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Almost Everything You Know About Cheese is Wrong

Shredded cheese doesn’t melt as well and other fascinating facts about fromage.

Popular Science

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blocks of different cheeses with notes

A cheese shop will give you tons of options you may not find in the grocery store. Photo by Stan Horaczek 

A bag of pre-shredded cheese from the supermarket can really come in handy if you’re in a hurry and looking for a quick fix of salt and fat. Unfortunately, many pre-shredded cheeses also come with a dose of cellulose, which is essentially wood pulp. It sounds scarier than it is: cellulose is a common food additive that keeps cheeses like shredded mozzarella and grated parmesan from solidifying back into a clump while in transit and sitting on the store shelves. It serves a real purpose, but it also hinders it from melting perfectly.

The solution then is to grate the cheese fresh off the block or skip the grating process completely, says Mary Rizzo, owner of The Cheese Traveler shop in Albany, New York. If you’re making a pizza, one of the most common uses for shredded cheese, she suggests you leave the ingredients as pure as possible. “The style of cheese making that is traditionally on a pizza is called pasta filata. Those curds are stretchy and you can make them into long pieces.” She suggests pulling the mozzarella balls apart into smaller chunks by hand and cooking at a high temperature between 500 and 600 degrees F so that the moisture doesn’t pool and make your pie soggy.

Obviously, pre-shredded mozzarella still does just fine on plenty of pizzas—but there’s a big world of cheese out there, and it’s easy to make mistakes trying to navigate it. Here are some other common fixes (or upgrades) you can make to your cheese game, whether you’re trying to become an Instagram chef or just take a break from your daily Baby Bell.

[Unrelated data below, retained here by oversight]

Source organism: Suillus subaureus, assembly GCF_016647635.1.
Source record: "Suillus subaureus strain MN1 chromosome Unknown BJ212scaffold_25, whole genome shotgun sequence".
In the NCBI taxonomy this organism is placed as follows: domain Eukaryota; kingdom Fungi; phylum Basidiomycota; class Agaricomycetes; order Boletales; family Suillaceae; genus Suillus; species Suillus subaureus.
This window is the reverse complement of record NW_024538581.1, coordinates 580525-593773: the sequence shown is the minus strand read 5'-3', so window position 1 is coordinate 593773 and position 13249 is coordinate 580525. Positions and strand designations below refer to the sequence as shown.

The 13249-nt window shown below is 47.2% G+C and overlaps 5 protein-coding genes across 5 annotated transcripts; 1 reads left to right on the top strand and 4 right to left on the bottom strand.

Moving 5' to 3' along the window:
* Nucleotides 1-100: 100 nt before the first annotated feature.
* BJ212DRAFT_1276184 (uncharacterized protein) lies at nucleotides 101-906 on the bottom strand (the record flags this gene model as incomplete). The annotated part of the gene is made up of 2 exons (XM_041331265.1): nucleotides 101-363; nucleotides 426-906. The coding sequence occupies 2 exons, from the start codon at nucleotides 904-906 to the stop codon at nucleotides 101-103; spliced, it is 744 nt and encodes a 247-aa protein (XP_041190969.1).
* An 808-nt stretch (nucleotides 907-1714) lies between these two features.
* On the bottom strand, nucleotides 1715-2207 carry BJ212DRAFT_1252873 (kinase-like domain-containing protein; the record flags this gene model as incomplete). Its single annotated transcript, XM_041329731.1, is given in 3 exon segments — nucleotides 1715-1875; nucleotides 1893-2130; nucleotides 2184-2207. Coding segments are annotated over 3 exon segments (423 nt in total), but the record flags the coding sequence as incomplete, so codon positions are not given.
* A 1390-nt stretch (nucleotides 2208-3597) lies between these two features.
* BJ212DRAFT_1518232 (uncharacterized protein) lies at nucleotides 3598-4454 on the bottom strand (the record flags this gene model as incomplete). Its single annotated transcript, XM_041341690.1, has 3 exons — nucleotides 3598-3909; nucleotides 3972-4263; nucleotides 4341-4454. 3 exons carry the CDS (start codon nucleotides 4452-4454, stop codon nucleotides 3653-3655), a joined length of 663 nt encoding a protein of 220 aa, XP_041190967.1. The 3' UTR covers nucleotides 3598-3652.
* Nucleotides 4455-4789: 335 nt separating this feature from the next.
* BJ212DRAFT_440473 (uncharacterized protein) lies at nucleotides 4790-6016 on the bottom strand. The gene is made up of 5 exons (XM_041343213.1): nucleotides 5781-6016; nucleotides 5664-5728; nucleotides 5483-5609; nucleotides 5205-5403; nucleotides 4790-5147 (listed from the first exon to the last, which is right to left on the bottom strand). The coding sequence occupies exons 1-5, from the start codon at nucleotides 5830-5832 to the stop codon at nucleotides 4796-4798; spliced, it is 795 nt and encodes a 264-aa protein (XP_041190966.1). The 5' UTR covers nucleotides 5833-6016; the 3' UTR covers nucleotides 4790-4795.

Venture Beyond Processed Cheese

Processed cheeses like the singles that come pre-packaged from the store don’t have all that much in common with the food we traditionally call “cheese.” According to the FDA, pasteurized process cheese food must contain more than 51 percent cheese, while pasteurized process cheese product holds 50 percent or below. Many pre-wrapped singles fall into that latter category. That’s not to say they don’t have their place—cheese food or product still really hits the spot on a burger. But moving on to the world of full-fledged cheese doesn’t have to be that hairy.

Rizzo suggests Colby cheese as a gateway into more sophisticated cheeses. “It’s practically sisters with cheddar and gouda,” she explains in regards to its manufacturing. “After a certain point in the process, you drain all the liquid from the curds. That’s where the recipes really begin to differentiate themselves. If you give those curds a second rinse, you’re starting to sweeten them. You’re washing away more of the acidity. Cheddar gets one rinse, but rinsing it multiple times brings you into the creamier, milder cheeses.”

Don’t Always Use Air-Tight Plastic for Storage